The datasets used in this article are downloaded from the Diencephalon Challenge (https://www.synapse.org/#!Synapse:syn3193805/wiki/217780) in the public repository of the MICCAI 2013 grand challenge. The MRI data acquisition method is MPRAGE, the scanning matrix size is 256 × 256 × 287, and the resolution is 1 × 1 × 1 mm. We randomly selected 130 3D neuro-MRI images from the data set to verify the proposed SARA-GAN model. In the experiments, 70 samples (15,816 effective 2D MRIs) were used as the training set, 30 samples (5,073 effective 2D MRIs) were used as the validation set, and 30 samples (5,198 effective 2D MRIs) were used as the test set. In order to enhance the network performance, we applied data augmentation to the training dataset, including flipping (left to right), rotating ±20 degrees, shifting 10% along the x-axis and y-axis, random zooming between 0.9 times and 1.1 times, random brightness changes, and the random elastic transformation with alpha of 255 × 3 and sigma of 255 × 0.10. We use TensorFlow 1.12.0 and Python framework to program, and train the proposed model on a TeslaV100-SXM2 GPU under a CentOS system environment. Two undersampling modes, including 1-dimensional Gaussian distribution and 2-dimensional Gaussian distribution, three sampling rates of 10, 20, and 30% (Corresponding to 10×, 5×, and 3.3× acceleration factors respectively) were used for obtaining undersampling MRI. We train the model separately for each sampling mode. The sampling modes are shown in Figure 4. The contrast experiments were carried out under the above conditions.

FIGURE 4
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Figure 4. The two different under sampling masks. (A) 1D Gaussian mask and (B) 2D Gaussian mask.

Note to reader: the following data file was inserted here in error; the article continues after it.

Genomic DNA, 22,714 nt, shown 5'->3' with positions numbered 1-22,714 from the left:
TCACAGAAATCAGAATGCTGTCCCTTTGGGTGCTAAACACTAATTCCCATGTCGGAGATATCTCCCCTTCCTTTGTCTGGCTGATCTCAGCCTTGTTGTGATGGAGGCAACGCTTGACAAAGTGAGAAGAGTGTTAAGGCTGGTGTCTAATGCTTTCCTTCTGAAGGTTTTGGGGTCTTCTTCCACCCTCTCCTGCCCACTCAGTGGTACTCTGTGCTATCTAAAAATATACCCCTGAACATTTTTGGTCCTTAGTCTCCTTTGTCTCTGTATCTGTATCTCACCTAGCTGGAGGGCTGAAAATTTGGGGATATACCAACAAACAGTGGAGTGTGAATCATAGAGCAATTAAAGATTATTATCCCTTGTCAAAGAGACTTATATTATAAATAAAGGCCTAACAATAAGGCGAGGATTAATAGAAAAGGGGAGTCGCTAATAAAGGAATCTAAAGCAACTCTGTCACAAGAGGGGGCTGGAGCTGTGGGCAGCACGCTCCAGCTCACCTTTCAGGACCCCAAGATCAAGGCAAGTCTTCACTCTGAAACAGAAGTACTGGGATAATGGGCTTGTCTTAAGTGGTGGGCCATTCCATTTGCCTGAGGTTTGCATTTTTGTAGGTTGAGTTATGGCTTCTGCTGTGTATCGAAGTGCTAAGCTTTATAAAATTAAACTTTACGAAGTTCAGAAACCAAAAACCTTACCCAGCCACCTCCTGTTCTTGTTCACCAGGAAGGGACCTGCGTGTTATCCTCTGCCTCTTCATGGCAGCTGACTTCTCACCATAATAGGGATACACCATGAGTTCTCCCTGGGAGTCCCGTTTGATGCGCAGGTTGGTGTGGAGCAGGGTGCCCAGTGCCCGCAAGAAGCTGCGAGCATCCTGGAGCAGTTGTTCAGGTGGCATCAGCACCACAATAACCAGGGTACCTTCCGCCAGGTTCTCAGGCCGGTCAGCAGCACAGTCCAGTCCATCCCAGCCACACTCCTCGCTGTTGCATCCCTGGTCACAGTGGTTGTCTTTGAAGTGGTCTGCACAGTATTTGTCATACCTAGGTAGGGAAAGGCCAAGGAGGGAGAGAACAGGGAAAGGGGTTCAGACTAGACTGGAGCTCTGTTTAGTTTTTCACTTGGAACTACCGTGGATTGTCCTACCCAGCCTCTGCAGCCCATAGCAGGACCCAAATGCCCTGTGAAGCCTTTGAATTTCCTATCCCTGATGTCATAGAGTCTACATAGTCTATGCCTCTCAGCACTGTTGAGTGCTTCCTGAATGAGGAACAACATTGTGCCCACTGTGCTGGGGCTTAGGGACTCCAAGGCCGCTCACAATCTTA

The input and output image size of the generator is 256 × 256, batch size set to 16. We set the learning rate of the generator and the discriminator to 0.0001 and 0.0002, respectively, so that the generator and the discriminator can learn simultaneously. Since loss items in the combined loss are inconsistent on the number scale; therefore, we use hyperparameters α, β and γ to balance them into a similar scale to make the final loss function more accurate. The hyperparameters α, β, and γ in the combined loss function are set to 15, 0.1, and 0.0025, respectively. The choice of these hyperparameters were tuned empirically for better reconstruction performance.

We use the Adam optimizer with Gradient Centralization (Yong et al., 2020) to optimize the loss function, and set the exponential decay rate for the 1st moment estimates (β1) to 0.5, and the exponential decay rate for the 2nd moment estimates (β2) to 0.999. To prevent over-fitting, we use the normalized mean square error (NMES) as an indicator to evaluate the fitting effect of the network on the validation set every epoch. After the network is trained for 30 epochs, the training is terminated, and the optimal model with the smallest NMSE is saved.

Reconstruction Quality Evaluation

In our experiment, the peak signal-to-noise ratio (PSNR) and structural similarity index measure (SSIM) were used as evaluation indexes of the reconstructed image. PSNR and SSIM are defined as following

PSNR=10log10(2552MNi=1Mj=1N(yi,j-xi,j)2),    (19)